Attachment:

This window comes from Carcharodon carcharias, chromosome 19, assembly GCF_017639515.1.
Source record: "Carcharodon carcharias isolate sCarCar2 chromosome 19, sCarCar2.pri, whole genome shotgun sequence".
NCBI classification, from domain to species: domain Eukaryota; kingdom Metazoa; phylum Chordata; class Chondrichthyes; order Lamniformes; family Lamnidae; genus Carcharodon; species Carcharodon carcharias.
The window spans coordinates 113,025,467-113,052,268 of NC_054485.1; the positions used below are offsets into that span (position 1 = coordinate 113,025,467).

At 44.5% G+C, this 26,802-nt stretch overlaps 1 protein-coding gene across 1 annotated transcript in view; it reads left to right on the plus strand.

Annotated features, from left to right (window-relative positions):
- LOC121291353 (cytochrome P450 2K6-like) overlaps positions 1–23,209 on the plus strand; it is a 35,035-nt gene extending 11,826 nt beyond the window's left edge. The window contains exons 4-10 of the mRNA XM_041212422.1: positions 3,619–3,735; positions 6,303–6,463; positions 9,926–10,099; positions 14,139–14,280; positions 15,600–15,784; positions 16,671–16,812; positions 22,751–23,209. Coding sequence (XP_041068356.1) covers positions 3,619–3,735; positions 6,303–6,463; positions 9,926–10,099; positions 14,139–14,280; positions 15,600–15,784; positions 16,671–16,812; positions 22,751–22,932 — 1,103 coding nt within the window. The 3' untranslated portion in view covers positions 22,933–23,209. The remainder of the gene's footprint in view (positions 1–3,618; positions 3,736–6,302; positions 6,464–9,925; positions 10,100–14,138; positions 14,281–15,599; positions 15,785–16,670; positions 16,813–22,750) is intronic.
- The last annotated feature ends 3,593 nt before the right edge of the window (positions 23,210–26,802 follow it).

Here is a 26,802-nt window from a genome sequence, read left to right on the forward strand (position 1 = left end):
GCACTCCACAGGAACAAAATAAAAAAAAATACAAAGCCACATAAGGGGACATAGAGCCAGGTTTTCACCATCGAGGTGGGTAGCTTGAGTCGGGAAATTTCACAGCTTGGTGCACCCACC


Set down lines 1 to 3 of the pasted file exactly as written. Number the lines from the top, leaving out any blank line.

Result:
This window comes from Carcharodon carcharias, chromosome 19, assembly GCF_017639515.1.
Source record: "Carcharodon carcharias isolate sCarCar2 chromosome 19, sCarCar2.pri, whole genome shotgun sequence".
NCBI classification, from domain to species: domain Eukaryota; kingdom Metazoa; phylum Chordata; class Chondrichthyes; order Lamniformes; family Lamnidae; genus Carcharodon; species Carcharodon carcharias.